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Late Cenozoic paleogeographic reconstruction of the San Francisco Bay Area from analysis of stratigraphy, tectonics, and tephrochronology

September 27, 2021

The Neogene stratigraphic and tectonic history of the Mount Diablo area is a consequence of the passage of the Mendocino Triple Junction (MTJ) by the San Francisco Bay area between 12 and 6 Ma, volcanism above a slab-window trailing the MTJ, and crustal transpression beginning ~8-6 Ma, when the Pacific Plate and Sierra Nevada microplate began to converge obliquely. Between ~12-6 Ma, parts of the Sierra Nevada microplate were displaced by faults splaying from the main trace of the San Andreas Fault and incorporated into the Pacific Plate. The Mount Diablo anticlinorium was formed by crustal compression within a left-stepping, restraining bend of the eastern San Andreas Fault system (SAF), with southwest-verging thrusting beneath, and with possible clockwise rotation between faults on its southeast and northwest. At ~10,5 Ma, a drainage divide formed between the northern Great Central Valley (GCV) and the ocean. Regional uplift accelerated at ~6 Ma with onset of transpression between the Pacific and North American plates. Marine deposition ceased in the eastern Coast Range basins as a consequence of the regional uplift accompanying passage of the MTJ, and trailing slab-window volcanism. From ~11 to ~5 Ma, andesitic volcanic intrusive rocks and lavas were erupted along the northwest crest of the central to northern Sierra Nevada and were deposited on its western slope, providing abundant sediment to northern Great Central Valley (GCV) and the northeastern Coast Ranges. Sediment filled the GCV, overtopped the Stockton fault and arch forming one large, south-draining system that flowed into a marine embayment at its southwestern end, the ancestral San Joaquin Sea. This marine embayment shrunk with time and by ~2.3 Ma was eventually cut off from the ocean. Fluvial drainage continued southwest in GCV until it was cut off in turn, probably by some combination of sea level fluctuations and transpression along the SAF that uplifted, lengthened and narrowed the outlet channel. As a consequence, a great lake, Lake Clyde, formed in the GCV at ~1.4 Ma, occupying all of the ancestral San Joaquin Valley and part of ancestral Sacramento Valley. The lake rose and fell with global glacial and interglacial cycles. After a long, extreme glacial period, Marine Oxygen Isotope Stage (MOIS) 16, it overtopped Carquinez sill at 0.63 Ma and drained via San Francisco valley (now Bay) and the Colma gap, into the Merced marine embayment of the Pacific Ocean. Later, a new outlet for GCV drainage formed between ~75 and ~130 ka ago., when the Colma gap closed due to transpression and right-slip on the SAF, and Duxbury Point at the south end of Pt. Reyes Peninsula moved sufficiently northwest along the SAF to unblock a bedrock notch, the feature we now call the Golden Gate.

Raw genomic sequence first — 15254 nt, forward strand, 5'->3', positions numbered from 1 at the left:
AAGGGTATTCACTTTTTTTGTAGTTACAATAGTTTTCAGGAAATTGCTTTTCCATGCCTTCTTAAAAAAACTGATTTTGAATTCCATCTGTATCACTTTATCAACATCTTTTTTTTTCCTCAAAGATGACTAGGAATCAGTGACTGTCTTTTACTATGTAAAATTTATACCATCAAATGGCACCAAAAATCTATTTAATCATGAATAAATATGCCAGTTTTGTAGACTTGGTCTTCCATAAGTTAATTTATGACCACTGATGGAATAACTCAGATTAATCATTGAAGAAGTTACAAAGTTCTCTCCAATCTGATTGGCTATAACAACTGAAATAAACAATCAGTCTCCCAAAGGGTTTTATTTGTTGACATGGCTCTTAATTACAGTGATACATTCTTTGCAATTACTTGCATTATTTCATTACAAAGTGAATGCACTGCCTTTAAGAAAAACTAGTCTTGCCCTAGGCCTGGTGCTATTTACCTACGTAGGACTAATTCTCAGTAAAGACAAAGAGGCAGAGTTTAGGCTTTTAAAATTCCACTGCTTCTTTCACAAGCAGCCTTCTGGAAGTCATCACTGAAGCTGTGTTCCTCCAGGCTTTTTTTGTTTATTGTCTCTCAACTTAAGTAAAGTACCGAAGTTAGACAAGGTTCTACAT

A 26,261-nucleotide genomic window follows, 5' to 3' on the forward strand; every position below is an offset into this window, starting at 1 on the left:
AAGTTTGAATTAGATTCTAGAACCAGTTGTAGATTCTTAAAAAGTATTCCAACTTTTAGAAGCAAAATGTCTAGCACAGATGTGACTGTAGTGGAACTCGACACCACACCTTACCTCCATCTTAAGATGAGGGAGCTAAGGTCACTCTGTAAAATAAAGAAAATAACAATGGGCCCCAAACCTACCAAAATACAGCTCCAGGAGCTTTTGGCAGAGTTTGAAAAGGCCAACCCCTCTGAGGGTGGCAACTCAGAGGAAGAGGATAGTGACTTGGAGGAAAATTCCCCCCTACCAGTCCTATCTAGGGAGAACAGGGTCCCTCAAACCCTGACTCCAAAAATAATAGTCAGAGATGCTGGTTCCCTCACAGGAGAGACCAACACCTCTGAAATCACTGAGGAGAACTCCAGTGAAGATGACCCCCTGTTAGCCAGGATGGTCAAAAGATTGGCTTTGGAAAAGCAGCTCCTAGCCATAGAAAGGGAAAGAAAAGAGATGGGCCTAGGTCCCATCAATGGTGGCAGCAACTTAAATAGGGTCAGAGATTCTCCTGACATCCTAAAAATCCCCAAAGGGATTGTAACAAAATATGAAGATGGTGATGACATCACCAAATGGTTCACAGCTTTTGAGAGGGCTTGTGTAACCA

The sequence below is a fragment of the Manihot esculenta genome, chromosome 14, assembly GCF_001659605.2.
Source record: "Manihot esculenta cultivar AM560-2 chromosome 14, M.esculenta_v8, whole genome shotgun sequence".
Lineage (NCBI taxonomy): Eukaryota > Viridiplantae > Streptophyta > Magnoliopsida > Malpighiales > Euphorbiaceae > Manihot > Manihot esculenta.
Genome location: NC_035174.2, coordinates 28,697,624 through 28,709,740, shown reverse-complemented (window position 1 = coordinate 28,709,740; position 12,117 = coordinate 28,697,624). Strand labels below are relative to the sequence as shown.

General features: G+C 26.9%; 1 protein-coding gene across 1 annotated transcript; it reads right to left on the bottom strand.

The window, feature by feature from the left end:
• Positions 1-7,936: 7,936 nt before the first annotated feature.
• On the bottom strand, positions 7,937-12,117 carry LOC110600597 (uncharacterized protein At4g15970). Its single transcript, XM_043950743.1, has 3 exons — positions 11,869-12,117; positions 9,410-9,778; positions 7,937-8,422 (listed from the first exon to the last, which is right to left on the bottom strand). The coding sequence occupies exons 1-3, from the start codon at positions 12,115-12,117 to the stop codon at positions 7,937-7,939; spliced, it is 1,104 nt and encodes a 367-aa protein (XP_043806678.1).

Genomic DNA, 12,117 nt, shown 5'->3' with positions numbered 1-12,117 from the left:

Publication Year 2021
Title Late Cenozoic paleogeographic reconstruction of the San Francisco Bay Area from analysis of stratigraphy, tectonics, and tephrochronology
DOI 10.1130/2021.1217(17)
Authors Andrei Sarna-Wojcicki
Publication Type Article
Publication Subtype Journal Article
Series Title GSA Memoirs
Index ID 70227486
Record Source USGS Publications Warehouse
USGS Organization Geology, Minerals, Energy, and Geophysics Science Center